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Source: New Zealand Plunket Society

Nurse’s play a critical role in supporting the health and wellbeing of New Zealanders. On International Nurses Day (12 May), Whānau Āwhina Plunket is celebrating the role its nurses have played for generations of New Zealand whānau and families. It is also paying tribute to its founders Mere Harper, Ria Tikini and Dr Truby King, who 113 years ago paved the way for thousands of Plunket Nurses.

Every year Plunket Nurses see more than 85% of all newborn babies in Aotearoa, as part of New Zealand’s unique Well Child Tamariki Ora (WCTO) service. These nurses can make the difference of a lifetime in the first 1000 days of a child’s life, and this has remained true as they have continued to provide valuable support to families throughout the COVID-19 pandemic.

Plunket adjusted its services in response to the pandemic to support families using a prioritised virtual service, which saw the delivery of WCTO via telephone and videoconferencing. Through the innovation and flexibility of Plunket Nurses, Plunket was able remain responsive to whanau in need.

Plunket’s Chief Nurse, Dr Jane O’Malley, says, “We’re really proud of how our nurses have risen to the challenge of the pandemic and want to use today to celebrate their achievements. Nurses have drawn deeply on their knowledge and skills to partner with whānau using the virtual service ensuring whānau remained connected and supported. Nurses understand the importance of encouraging parents to take the lead in identifying problems and solutions. Healthy Tamariki and confident whānau are at the heart of our strategic vision and the virtual service has put Whānau firmly in the driving seat.”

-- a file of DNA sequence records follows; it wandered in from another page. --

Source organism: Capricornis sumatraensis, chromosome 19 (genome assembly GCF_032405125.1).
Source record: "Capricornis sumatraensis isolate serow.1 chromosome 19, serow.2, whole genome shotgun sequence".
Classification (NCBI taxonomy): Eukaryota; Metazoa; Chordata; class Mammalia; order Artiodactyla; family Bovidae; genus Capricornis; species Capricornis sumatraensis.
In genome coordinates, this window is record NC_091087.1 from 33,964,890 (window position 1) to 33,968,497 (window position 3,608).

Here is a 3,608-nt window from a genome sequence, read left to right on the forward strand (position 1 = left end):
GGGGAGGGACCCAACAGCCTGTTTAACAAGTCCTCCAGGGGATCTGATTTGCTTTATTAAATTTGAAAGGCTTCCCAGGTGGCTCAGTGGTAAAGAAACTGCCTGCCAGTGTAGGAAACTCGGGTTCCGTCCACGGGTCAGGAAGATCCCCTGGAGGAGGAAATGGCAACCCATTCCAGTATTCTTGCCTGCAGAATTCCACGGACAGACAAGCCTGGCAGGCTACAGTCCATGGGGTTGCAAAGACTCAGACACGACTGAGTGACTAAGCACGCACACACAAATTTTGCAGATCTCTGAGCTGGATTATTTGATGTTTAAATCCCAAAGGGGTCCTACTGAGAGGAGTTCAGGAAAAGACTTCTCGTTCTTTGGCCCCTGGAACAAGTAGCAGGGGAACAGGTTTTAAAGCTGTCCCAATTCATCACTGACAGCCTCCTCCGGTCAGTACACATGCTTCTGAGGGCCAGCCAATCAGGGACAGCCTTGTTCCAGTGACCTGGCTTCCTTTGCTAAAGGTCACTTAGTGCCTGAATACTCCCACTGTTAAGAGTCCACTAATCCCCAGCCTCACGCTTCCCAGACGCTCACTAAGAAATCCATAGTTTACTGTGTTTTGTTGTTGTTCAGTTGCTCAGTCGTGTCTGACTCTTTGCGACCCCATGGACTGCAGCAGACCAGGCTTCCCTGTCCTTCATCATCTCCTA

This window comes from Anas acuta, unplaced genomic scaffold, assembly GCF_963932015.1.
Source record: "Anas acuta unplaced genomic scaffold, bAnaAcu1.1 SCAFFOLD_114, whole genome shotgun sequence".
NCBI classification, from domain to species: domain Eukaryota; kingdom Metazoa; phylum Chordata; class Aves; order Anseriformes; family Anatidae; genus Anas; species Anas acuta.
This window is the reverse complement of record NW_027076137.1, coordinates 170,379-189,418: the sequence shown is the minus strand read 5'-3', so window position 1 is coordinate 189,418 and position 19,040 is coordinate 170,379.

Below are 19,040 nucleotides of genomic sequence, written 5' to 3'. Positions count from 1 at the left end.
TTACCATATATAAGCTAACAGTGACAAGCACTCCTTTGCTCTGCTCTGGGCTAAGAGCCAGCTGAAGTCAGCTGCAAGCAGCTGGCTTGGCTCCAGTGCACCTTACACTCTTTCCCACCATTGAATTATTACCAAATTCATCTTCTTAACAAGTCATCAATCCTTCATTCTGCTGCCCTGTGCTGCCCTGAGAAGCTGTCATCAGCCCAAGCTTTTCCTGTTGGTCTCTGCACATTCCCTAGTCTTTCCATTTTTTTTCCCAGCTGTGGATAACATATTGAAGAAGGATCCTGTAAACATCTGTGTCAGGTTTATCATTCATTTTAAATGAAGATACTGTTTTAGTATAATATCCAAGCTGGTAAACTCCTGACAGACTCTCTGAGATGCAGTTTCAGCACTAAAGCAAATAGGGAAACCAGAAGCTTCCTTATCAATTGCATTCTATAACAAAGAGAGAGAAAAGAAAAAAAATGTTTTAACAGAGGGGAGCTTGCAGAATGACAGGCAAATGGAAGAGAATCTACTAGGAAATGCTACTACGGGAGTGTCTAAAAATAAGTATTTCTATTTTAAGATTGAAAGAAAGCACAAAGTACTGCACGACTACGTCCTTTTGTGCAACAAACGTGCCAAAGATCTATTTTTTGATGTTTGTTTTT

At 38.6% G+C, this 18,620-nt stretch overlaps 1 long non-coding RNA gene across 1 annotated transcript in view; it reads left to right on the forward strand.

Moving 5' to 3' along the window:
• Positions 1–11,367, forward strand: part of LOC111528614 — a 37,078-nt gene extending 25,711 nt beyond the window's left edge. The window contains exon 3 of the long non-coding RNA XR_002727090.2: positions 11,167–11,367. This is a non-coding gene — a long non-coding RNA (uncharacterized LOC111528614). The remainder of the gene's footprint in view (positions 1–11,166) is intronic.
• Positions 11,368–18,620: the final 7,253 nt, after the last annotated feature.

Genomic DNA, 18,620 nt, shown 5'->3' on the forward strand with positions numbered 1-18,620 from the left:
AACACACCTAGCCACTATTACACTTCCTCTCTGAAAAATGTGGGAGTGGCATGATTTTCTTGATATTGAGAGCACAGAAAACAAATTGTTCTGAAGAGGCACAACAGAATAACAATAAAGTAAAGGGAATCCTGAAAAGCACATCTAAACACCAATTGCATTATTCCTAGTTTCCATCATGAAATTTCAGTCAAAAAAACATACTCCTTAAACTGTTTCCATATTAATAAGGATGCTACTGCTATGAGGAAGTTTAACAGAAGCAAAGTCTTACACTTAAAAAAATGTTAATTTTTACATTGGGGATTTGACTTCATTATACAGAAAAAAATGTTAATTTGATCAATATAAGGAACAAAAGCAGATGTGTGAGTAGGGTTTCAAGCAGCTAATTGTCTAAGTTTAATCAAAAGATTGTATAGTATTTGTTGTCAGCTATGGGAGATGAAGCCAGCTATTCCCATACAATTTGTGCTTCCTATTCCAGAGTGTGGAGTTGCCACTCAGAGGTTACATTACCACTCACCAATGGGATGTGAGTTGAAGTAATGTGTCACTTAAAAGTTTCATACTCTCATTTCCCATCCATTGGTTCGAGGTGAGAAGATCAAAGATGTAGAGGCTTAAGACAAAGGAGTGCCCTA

Plunket’s prioritised virtual service meant some of Plunket’s nurses were able to be redeployed to support New Zealand’s wider health system’s response to COVID-19.

“Our nurses are incredibly dedicated and flexible; we always knew they would want to play their part in tackling COVID-19 on the frontline. We had 64 staff redeployed to support Healthline, PlunketLine, community testing clinics and other essential services across the country and this gives us even more reason to be thankful on International Nurses Day for the part they play in our communities,” says Dr Jane O’Malley.

“Our nurses love what they do and want to continue to support whānau in whatever way they can. It has been a completely new way of working for our nurses, but I am incredibly proud to see how they have adjusted and the feedback from families has been incredible. Today is their day, and I want to personally say thank you for everything they do for our Kiwi whānau,” says Plunket Chief Executive, Amanda Malu.

In addition, hundreds of New Zealand families also received support through Plunket’s community initiatives, such as online parenting groups and playgroups, ensuring that all families had the support they needed through a worrying time.

For more information please contact
Plunket: Chelsea Galpin, Senior Stakeholder and Communications Advisor, 027 234 4998

by Fiona Lewis 10 May 2020